September 2009 Archives

Coming Attractions - MESSENGER

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Several space missions will start to deliver new science data in the next weeks or months, and will certainly bring lots of new information about many different aspects of the universe. Let's start looking at them...


The MESSENGER (MErcury Surface, Space ENvironment, GEochemistry and Ranging) probe was launched in August 2004 and will start orbiting Mercury in 2011. It is taking a very complex route to get there: it has already flown by Earth in 2005, Venus in 2006 and 2007 and Mercury twice in 2008, yielding interesting science results on each of these passes. It is now about to make its third, and final, flyby of Mercury, using the planet's gravity once more to change its (the probe's) trajectory and lead it to an orbit insertion maneuvre in 18 March 2011.

2009-09-28-mercury.pngThe closest approach on this flyby, at 228km above the surface, will happen early in the morning of Wednesday, 30 September (7:55am Melbourne time); the image on the right (click to enlarge) is the view of Mercury from the probe last Friday, 25 September, at a distance of approximately 1.3 million km.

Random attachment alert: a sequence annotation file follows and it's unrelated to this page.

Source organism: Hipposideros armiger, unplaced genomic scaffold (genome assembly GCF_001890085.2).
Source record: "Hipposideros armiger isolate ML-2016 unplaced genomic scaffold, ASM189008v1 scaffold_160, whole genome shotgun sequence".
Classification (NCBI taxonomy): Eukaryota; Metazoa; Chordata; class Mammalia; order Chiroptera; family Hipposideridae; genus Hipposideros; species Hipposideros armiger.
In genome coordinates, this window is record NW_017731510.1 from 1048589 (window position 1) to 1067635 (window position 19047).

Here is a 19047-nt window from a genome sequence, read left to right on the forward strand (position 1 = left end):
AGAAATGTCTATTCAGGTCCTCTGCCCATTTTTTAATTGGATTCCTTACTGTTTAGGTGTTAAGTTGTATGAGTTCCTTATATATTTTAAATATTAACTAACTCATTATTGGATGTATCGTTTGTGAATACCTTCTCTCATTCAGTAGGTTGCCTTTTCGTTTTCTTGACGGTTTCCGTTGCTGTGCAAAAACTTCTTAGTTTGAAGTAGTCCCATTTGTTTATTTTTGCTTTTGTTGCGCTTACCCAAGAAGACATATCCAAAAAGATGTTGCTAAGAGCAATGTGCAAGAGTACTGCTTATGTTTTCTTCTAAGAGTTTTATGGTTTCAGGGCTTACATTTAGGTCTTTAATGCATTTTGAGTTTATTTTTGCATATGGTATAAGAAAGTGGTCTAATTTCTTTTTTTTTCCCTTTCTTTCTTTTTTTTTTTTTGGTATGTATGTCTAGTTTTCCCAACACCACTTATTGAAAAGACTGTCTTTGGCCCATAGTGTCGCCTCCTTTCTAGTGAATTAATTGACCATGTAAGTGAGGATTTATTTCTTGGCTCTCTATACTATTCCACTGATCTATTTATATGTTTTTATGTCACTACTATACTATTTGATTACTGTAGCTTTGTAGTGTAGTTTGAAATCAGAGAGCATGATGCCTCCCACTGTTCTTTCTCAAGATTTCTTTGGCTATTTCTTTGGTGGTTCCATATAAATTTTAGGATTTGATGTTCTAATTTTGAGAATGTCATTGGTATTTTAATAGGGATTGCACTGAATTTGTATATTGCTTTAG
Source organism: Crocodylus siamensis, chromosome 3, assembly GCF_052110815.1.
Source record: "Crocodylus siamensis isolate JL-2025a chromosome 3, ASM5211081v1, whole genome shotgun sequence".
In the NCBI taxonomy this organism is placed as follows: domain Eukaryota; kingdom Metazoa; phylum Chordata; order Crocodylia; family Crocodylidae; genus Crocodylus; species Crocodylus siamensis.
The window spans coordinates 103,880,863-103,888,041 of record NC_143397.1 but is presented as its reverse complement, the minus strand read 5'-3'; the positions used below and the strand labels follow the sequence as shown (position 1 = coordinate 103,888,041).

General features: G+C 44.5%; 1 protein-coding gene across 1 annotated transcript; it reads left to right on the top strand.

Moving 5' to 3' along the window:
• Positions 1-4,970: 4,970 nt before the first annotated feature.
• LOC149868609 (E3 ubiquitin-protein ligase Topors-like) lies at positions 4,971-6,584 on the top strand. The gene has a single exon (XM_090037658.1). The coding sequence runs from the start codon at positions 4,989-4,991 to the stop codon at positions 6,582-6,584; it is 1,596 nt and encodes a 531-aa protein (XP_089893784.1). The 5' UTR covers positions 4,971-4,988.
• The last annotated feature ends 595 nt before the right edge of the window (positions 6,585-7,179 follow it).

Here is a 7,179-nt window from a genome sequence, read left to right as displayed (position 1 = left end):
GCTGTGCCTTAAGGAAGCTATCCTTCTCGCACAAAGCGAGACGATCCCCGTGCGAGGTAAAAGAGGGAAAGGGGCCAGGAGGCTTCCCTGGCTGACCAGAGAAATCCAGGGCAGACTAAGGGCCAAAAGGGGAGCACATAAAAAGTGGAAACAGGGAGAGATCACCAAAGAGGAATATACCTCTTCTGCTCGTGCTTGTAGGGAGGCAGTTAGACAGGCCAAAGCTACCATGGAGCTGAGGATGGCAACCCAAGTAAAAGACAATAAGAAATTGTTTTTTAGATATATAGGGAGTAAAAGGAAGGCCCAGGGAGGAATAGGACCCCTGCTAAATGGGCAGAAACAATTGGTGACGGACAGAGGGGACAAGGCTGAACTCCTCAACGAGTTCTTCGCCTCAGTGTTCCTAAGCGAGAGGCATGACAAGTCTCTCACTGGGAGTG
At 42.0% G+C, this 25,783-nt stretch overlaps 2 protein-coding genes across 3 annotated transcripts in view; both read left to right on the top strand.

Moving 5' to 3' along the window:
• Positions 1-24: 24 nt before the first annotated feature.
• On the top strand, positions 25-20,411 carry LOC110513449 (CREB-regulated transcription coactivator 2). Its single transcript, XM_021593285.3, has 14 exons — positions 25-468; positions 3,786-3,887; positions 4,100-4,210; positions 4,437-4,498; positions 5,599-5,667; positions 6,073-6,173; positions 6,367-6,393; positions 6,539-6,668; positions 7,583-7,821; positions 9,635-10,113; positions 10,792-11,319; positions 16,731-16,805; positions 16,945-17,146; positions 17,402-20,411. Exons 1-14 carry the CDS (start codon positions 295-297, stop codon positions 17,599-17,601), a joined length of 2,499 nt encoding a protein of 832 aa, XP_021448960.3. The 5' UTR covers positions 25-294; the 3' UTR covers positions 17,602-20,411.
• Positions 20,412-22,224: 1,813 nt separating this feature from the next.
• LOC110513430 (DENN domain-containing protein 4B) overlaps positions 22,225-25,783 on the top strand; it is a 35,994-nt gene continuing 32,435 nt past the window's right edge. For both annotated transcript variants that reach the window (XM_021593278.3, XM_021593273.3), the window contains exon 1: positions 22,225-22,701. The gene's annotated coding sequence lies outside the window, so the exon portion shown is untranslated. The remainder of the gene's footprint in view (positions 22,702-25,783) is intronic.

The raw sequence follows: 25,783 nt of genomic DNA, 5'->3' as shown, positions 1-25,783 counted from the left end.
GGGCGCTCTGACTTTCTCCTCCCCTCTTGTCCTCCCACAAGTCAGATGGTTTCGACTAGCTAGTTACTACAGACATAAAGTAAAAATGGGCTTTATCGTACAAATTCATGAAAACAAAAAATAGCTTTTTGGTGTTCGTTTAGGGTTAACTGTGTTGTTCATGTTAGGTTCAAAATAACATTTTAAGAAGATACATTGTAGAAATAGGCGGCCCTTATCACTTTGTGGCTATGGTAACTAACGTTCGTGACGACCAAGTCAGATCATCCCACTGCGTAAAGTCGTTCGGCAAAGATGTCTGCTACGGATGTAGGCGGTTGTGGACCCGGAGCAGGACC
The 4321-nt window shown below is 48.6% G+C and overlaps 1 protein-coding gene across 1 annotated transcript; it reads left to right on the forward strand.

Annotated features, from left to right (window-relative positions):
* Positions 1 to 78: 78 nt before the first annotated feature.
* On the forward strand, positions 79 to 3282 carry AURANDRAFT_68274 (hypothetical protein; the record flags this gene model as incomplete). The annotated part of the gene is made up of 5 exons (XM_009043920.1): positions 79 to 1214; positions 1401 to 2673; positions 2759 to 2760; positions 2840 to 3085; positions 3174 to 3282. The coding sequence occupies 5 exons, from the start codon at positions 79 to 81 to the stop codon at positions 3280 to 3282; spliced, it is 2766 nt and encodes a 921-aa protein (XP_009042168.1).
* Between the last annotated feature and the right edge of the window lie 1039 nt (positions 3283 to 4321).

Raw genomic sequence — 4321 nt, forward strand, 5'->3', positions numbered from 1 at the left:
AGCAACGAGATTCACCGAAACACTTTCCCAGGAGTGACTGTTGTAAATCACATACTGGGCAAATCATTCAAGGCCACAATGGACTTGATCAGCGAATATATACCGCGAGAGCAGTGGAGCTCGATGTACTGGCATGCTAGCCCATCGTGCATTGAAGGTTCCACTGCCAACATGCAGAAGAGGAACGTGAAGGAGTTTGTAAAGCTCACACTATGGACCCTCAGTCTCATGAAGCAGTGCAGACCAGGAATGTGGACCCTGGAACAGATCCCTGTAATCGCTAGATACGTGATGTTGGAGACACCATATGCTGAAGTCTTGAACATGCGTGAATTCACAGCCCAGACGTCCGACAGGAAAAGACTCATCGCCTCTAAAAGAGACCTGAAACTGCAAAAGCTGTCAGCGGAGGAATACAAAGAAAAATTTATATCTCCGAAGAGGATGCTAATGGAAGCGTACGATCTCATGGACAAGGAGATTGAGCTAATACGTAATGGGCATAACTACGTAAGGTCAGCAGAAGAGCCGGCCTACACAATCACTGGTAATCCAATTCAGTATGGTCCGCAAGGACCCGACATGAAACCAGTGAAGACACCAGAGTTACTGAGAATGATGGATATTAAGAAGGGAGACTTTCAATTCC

During the two previous flybys the probe mapped large areas of the surface that had never been seen properly. This time we will also get to see some small, still unmapped areas, but the main focus of the mission will be on getting better resolution images for some previously imaged areas and turning the probe's instruments on "interesting" areas identified earlier in the mission. Some of these include some unusually bright and some seemingly young craters; MESSENGER's website has a full description of these targets.

This flyby, like the previous two, will be packed with activity, as scientist try to squeeze as much information as possible from the few hours of close approach to the planet; nothing describes the frantic activities better than this panel provided by NASA, illustrating all observations that are planned in a graphical timeline. Also, for a full understanding of the complexity of MESSENGER's route from the Earth to Mercury, check out the Where is MESSENGER? webpage.

Astrophotography from home

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Just playing with my camera from home... this is what you can photograph in the sky from a very light-polluted place (central Melbourne) with a standard DSLR camera and no telescope (but a slightly long exposure):


Click on the image for a larger version. Io and Europa were visible through binoculars, but were lost on the glare of Jupiter on this photo. The dark band across the sky (in the large image) is a result of reflection on the window, as the photo was taken from indoors.

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